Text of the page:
The second change of the same character is the provision that, except where otherwise specifically provided, the action of the Council or the Assembly shall be by unanimous vote. The original covenant, properly interpreted, meant this, but it is of great importance to remove objections of those who did not think so. There are some who believe that such required unanimity will make the League ineffective and that a majority would have sufficed. But progress toward complete international coöperation in a new field like this must be gradual, and must, for the present, leave safeguards to nations against abuse of joint power which, experience may show, can be dispensed with later. The required unanimity in the action of the Council is very important in the answer it gives to the claim that under Articles X and XVI the United States may be required to send expeditionary forces into distant parts of the world to defend the integrity and independence of a country with which we have no relation of interest or to suppress remote wars not affecting us. Such expeditions are to be planned and recommended by the Council, and the plan is to be accepted in the discretion of the countries to whom the recommendation

is addressed. The plan would certainly mark the limit of the obligation of the nations to whom it is presented. The United States will have a representative on the Council, whose vote must approve the plan before its presentation. Is it likely, then, that the plan will be unreasonable in proposing an undue share of the League's work to the United States? May we not be sure that what is to be done will be apportioned according to the convenience and natural interest of the members of the League, because it must in effect be by mutual agreement ?

It is now made clear that under Article VIII the limit of armament for each country, under a general plan of reduction proposed by the Council, is only to be adopted and made binding as a covenant for each member of the League after its full examination and acceptance by that member. Moreover, there is to be a reëxamination of the plan and the limits every ten years, and meantime a specific limit may be increased by consent of the Council.

It is now made an express provision that only nations who choose to accept the duty may be made mandatories of the League. This removes another objection that was strongly pressed. We do not have to take charge of Constantinople or Armenia unless we choose to do so.

One important change made by addition is the result of Mr. Root's constructive criticism. Mr. Root thought, and all who supported the plan of the League to Enforce Peace agreed with him, that the provision for arbitration ought to have required arbitration in justiciable issues, and he defined what he thought was clearly within the meaning of that term. By the present Article XIII the members agree to submit to arbitration any dispute which they recognize as suitable for arbitration. The Covenant then declares dis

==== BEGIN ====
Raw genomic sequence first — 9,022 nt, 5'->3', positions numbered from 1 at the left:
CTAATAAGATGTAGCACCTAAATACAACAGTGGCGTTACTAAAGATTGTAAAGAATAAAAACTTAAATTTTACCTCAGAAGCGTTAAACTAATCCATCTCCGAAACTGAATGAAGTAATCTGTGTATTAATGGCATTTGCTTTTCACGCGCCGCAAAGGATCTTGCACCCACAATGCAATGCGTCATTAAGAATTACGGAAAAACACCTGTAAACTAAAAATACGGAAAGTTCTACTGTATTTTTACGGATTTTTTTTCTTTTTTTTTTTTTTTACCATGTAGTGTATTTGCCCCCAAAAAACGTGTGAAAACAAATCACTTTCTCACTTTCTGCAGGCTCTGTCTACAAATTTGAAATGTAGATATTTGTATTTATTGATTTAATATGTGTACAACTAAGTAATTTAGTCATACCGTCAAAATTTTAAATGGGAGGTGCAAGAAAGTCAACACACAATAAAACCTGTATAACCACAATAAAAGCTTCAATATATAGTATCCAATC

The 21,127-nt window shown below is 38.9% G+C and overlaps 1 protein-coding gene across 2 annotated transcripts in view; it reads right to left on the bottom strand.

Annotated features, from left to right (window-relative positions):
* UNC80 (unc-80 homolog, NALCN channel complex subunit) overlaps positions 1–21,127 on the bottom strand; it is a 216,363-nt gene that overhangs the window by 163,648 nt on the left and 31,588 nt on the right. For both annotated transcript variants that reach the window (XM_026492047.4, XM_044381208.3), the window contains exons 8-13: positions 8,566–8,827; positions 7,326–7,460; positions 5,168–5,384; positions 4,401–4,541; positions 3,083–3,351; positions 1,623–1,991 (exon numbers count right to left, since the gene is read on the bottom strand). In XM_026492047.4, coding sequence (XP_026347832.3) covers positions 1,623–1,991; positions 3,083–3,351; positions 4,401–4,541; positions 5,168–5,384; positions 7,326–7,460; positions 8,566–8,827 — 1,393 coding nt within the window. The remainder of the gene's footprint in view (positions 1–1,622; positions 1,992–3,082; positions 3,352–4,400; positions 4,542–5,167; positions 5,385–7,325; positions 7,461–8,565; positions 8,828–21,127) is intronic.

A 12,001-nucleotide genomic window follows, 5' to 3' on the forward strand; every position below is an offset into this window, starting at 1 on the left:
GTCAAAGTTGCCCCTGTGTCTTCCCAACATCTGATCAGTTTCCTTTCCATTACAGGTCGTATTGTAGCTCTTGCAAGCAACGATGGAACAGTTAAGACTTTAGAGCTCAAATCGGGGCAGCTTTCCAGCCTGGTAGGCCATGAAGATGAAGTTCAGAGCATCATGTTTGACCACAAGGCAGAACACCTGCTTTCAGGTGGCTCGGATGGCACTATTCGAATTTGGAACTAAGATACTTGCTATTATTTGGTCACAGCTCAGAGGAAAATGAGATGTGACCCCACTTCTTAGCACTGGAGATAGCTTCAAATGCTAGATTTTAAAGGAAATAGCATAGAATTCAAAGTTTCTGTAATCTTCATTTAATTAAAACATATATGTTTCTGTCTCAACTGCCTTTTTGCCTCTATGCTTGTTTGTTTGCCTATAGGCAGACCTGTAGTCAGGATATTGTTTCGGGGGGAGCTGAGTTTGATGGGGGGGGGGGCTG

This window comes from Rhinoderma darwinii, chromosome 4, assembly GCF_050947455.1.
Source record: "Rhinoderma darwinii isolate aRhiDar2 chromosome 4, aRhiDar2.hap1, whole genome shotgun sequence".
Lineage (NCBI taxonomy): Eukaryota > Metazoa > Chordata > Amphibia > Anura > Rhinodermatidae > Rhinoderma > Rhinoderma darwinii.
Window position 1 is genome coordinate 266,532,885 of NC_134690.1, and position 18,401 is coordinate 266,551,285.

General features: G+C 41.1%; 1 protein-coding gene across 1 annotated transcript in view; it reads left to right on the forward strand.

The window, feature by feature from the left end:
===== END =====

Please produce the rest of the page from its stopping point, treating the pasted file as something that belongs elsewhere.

putes of the character described by Mr. Root, and, as the writer recollects, in Mr. Root's language, to be suitable for arbitration. Disputes as to interpretations of treaties, as to international law, as to facts upon which its application turns and damages for its breach are all declared to be arbitrable, or, in other words, justiciable. This imposes on members of the League having a dispute the duty of recognizing such disputes to be arbitrable and to submit them to arbitration. Can this duty be enforced under the League? Practically yes. If a nation declines to arbitrate such an issue, it goes to the Council or Assembly, with interested members excluded. Such body will at once recommend arbitration or will refer the issue to an international court of the League, as it may, to determine whether the issue is arbitrable under the obligations of the Covenant and will doubtless follow the judicial advice thus given. As this machinery thus works out indirectly the result sought for in the plan of the League to Enforce Peace, an amendment to substitute a court of the League to take up and decide such questions directly will doubtless approve itself to the nations.

Mr. Root was anxious that, in addition to the declaration in the preamble, there should be practical recognition of international law as a guiding star of the League, its tribunals and its action. In the addition to Article XIII, which we have been discussing, we find such a recognition in the present Article XIV providing for a permanent international court of justice which is competent to hear and determine any dispute of international character submitted to it and to give an advisory opinion upon any dispute or question referred to it by the Council or Assembly.

The provision for mediation and recommendation of set